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The Staves - If I Was (Review)

The Staves, If I Was

Review by Jack Foley

IndieLondon Rating: 3.5 out of 5

THE Staves, aka sisters Jessica and Emily, have delivered a quietly compelling new album in If I Was that marks a major change in sound from their 2012 debut, Dead & Born & Grown.

Recorded over five trips across the Atlantic to Eau Claire, Wisconsin, and produced by Justin Vernon (aka Bon Iver), If I Was takes The Staves’ original blueprint of highly harmonised British indie-folk and gives it an injection of muscle and a much-heightened ambition.

The result is an album that’s never less than interesting, even if some of the starker tendencies threaten to frustrate.

In the main, the album isn’t afraid to strip itself down emotionally and explore some insular feelings. But at times, this is accompanied by a stripped back approach to the instrumentals, which leave you wanting more.

The six minute opus of sorts, Damn It All emerges as a classic case in point. It’s sparse beyond belief for long periods, with just a gentle organ-like hum underpinning Jessica and Emily’s fragile vocals and an air of melancholy pervading throughout thanks to lyrics such as “even though I love you, I want you to know”. The track does eventually pick up halfway through, with a firmer acoustic strum. But even then it strips back down and kind of fades all too easily from the mind.

This arrives in stark contrast to Black and White, one of the LP’s highlights, which may unfold initially in a capella form, before then dropping a robust beat and some plugged in, bluesy guitar riffs that make for an arresting listen. It’s this grittier sound that sets If I Was apart from its predecessor and is something that The Staves will clearly benefit more from going forward. It’s a great song.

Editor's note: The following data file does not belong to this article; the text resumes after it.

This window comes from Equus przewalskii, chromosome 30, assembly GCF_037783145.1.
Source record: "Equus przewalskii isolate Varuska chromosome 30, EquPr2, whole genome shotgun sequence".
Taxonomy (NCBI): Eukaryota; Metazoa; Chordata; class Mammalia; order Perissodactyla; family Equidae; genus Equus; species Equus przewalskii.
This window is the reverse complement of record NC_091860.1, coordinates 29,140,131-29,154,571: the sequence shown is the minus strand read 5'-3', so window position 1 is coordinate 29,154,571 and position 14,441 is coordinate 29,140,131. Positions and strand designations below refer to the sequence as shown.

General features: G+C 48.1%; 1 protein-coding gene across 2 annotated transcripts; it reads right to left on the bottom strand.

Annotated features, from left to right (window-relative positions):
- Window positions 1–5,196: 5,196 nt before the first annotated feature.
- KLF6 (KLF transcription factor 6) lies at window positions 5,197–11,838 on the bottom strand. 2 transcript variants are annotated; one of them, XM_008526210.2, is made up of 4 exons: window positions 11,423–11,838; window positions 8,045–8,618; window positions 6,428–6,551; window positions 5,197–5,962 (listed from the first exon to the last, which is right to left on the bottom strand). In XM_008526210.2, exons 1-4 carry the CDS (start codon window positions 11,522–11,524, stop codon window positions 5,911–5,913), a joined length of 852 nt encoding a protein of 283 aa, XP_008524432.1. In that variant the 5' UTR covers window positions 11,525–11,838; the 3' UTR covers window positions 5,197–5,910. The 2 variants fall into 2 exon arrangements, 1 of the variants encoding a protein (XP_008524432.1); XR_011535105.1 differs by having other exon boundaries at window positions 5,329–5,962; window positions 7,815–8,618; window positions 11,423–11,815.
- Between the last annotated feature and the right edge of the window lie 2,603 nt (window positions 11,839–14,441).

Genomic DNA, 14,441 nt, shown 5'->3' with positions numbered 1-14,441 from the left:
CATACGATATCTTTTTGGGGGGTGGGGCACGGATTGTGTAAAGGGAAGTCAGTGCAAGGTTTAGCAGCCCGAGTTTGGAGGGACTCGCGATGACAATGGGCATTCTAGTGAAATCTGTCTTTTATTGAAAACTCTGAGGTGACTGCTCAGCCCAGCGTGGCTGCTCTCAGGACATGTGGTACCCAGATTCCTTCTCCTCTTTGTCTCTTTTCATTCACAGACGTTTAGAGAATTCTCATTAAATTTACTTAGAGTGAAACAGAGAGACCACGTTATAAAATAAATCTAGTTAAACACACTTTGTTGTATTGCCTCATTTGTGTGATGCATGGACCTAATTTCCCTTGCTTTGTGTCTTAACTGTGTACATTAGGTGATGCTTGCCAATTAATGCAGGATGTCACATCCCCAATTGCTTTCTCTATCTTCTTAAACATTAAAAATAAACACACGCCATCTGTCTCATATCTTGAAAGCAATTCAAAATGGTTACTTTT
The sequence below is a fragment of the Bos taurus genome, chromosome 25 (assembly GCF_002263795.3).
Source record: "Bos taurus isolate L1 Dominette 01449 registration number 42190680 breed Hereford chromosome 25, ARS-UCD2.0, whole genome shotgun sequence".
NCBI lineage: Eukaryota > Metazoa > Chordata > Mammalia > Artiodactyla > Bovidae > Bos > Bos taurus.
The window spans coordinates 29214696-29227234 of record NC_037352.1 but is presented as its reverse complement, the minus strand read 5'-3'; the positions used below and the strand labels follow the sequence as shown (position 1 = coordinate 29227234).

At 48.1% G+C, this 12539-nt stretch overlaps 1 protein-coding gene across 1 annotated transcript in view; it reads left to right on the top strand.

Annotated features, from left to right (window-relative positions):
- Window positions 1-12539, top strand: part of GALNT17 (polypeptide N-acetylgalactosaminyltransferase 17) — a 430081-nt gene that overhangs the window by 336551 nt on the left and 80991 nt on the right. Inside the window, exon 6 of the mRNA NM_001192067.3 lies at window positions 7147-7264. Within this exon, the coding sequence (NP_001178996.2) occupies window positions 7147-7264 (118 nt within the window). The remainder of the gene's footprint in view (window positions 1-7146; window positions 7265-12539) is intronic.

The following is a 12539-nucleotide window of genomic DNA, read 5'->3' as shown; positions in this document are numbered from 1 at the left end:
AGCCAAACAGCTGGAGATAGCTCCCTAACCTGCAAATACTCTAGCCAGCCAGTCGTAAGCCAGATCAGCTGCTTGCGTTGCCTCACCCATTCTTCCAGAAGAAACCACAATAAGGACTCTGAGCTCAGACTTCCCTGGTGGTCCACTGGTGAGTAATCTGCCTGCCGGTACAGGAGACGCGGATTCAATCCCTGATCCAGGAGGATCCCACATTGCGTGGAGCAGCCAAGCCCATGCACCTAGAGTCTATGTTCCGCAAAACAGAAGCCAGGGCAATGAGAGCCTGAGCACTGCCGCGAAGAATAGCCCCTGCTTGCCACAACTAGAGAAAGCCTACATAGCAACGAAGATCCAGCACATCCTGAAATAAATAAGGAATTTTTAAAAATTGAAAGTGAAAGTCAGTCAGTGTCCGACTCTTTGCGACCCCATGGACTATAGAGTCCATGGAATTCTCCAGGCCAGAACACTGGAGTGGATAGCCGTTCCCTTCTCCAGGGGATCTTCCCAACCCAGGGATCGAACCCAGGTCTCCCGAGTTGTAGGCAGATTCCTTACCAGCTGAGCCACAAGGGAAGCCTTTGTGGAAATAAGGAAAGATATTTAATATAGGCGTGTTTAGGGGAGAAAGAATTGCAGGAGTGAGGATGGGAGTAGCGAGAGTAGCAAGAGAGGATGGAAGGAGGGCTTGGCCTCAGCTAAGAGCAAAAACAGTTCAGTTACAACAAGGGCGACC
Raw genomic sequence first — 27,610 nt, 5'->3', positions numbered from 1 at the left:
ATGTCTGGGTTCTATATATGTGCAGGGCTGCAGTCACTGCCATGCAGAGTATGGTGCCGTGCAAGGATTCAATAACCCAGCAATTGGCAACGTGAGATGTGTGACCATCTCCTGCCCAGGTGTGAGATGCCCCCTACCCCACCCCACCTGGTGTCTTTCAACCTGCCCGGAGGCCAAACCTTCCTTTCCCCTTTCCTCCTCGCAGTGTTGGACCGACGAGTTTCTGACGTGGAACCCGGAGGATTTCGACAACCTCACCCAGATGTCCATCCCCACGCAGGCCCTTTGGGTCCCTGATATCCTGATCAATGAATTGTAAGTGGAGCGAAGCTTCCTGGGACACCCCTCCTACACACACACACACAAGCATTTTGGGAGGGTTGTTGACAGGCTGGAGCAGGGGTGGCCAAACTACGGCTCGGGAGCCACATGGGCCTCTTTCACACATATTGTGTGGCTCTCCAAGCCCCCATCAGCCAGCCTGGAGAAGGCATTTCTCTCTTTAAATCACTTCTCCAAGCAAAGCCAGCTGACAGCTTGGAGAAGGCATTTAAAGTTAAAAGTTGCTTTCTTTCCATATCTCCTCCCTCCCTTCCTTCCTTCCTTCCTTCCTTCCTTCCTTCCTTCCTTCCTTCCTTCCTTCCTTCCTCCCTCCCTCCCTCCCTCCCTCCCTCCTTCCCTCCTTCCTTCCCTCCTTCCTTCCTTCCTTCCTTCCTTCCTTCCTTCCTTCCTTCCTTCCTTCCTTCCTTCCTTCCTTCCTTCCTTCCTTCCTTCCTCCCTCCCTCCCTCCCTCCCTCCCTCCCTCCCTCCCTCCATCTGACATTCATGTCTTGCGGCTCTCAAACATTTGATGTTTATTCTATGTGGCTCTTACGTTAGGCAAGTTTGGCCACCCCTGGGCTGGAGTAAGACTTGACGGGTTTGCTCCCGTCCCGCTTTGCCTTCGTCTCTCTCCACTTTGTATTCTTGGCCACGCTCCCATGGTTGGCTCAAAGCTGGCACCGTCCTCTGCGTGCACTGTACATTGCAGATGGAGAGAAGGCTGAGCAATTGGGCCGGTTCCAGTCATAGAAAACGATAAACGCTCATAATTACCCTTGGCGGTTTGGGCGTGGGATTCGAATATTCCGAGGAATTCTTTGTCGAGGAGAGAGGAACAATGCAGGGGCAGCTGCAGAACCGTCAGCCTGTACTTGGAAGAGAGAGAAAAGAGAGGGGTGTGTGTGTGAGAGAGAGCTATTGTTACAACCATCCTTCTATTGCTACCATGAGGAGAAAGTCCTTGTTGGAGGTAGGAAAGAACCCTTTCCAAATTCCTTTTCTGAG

Teeth White, similarly, wraps some tender, beautifully realised vocals around some more plugged in guitars and even tip toes into folk-rock territory. The harmonising is also quite lovely, as is the sudden shift into more sharper melodic territory around the minute and a half mark. You can well imagine this one finding a fanbase on both sides of the Atlantic.

That’s not to say the sisters aren’t good when keeping things mellow. No Me, No You, No More may be another example of a stripped back song. But the disarmingly simple chorus is as heartbreaking as it is charming and quietly optimistic (“I’ll be myself again”). What’s more, there’s something autumnal and even cinematic about it.

Notable, too, is the opening track Blood I Bled, which builds and builds until its denouement shifts the song from minor to major and has the effect of the sun burning through the clouds after a storm. Or, in The Staves’ own words, “like the moment Elliott’s bike takes off at the end of E.T.

Horizons is also beautifully composed, offering almost sunshine melodies over more lush harmonies. The horn-piano combo here is particularly memorable.

Hence, while certainly slow in places and occasionally frustrating in the sense that it makes you wait for the finest moments, If I Was nevertheless marks a successful return for The Staves and one that rewards the patient listener.

It’s highlights enable it to soar in places.

Download picks: Black and White, Teeth White, No Me, No You, No More, Horizons, Blood I Bled

Track listing:

  1. Blood I Bled
  2. Steady
  3. No Me, No You, No More
  4. Let Me Down
  5. Black & White
  6. Damn It All
  7. The Shining
  8. Don’t You Call Me Anymore
  9. Horizons
  10. Teeth White
  11. Make It Holy
  12. Sadness Don’t Own Me